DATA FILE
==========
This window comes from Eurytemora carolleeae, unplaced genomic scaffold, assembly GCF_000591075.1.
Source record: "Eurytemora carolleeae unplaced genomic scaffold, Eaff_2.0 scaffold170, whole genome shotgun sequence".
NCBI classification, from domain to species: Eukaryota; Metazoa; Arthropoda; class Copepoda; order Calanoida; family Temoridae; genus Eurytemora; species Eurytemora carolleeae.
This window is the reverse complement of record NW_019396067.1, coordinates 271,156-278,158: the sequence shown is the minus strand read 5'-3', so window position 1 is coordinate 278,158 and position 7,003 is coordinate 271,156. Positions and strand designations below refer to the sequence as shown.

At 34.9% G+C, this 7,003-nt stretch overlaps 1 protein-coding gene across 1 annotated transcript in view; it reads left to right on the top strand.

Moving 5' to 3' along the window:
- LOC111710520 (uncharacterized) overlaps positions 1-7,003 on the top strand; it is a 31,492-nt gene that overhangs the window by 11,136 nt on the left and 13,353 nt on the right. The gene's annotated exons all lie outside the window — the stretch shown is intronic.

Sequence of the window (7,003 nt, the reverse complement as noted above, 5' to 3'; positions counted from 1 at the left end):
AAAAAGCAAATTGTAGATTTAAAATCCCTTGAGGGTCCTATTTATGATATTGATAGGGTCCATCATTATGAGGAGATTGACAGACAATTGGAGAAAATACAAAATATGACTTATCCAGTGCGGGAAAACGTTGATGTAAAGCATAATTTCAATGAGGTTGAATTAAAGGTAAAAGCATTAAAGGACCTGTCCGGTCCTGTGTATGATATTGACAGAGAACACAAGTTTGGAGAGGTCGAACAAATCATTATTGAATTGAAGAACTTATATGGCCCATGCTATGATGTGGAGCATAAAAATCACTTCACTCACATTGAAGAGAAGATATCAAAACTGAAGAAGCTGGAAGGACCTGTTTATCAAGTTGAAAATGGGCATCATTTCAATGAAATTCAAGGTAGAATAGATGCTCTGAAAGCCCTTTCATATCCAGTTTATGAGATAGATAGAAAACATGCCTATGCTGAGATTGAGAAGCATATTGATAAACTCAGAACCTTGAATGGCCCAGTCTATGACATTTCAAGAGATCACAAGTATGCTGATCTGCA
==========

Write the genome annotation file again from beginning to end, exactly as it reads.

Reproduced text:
This window comes from Eurytemora carolleeae, unplaced genomic scaffold, assembly GCF_000591075.1.
Source record: "Eurytemora carolleeae unplaced genomic scaffold, Eaff_2.0 scaffold170, whole genome shotgun sequence".
NCBI classification, from domain to species: Eukaryota; Metazoa; Arthropoda; class Copepoda; order Calanoida; family Temoridae; genus Eurytemora; species Eurytemora carolleeae.
This window is the reverse complement of record NW_019396067.1, coordinates 271,156-278,158: the sequence shown is the minus strand read 5'-3', so window position 1 is coordinate 278,158 and position 7,003 is coordinate 271,156. Positions and strand designations below refer to the sequence as shown.

At 34.9% G+C, this 7,003-nt stretch overlaps 1 protein-coding gene across 1 annotated transcript in view; it reads left to right on the top strand.

Moving 5' to 3' along the window:
- LOC111710520 (uncharacterized) overlaps positions 1-7,003 on the top strand; it is a 31,492-nt gene that overhangs the window by 11,136 nt on the left and 13,353 nt on the right. The gene's annotated exons all lie outside the window — the stretch shown is intronic.

Sequence of the window (7,003 nt, the reverse complement as noted above, 5' to 3'; positions counted from 1 at the left end):
AAAAAGCAAATTGTAGATTTAAAATCCCTTGAGGGTCCTATTTATGATATTGATAGGGTCCATCATTATGAGGAGATTGACAGACAATTGGAGAAAATACAAAATATGACTTATCCAGTGCGGGAAAACGTTGATGTAAAGCATAATTTCAATGAGGTTGAATTAAAGGTAAAAGCATTAAAGGACCTGTCCGGTCCTGTGTATGATATTGACAGAGAACACAAGTTTGGAGAGGTCGAACAAATCATTATTGAATTGAAGAACTTATATGGCCCATGCTATGATGTGGAGCATAAAAATCACTTCACTCACATTGAAGAGAAGATATCAAAACTGAAGAAGCTGGAAGGACCTGTTTATCAAGTTGAAAATGGGCATCATTTCAATGAAATTCAAGGTAGAATAGATGCTCTGAAAGCCCTTTCATATCCAGTTTATGAGATAGATAGAAAACATGCCTATGCTGAGATTGAGAAGCATATTGATAAACTCAGAACCTTGAATGGCCCAGTCTATGACATTTCAAGAGATCACAAGTATGCTGATCTGCA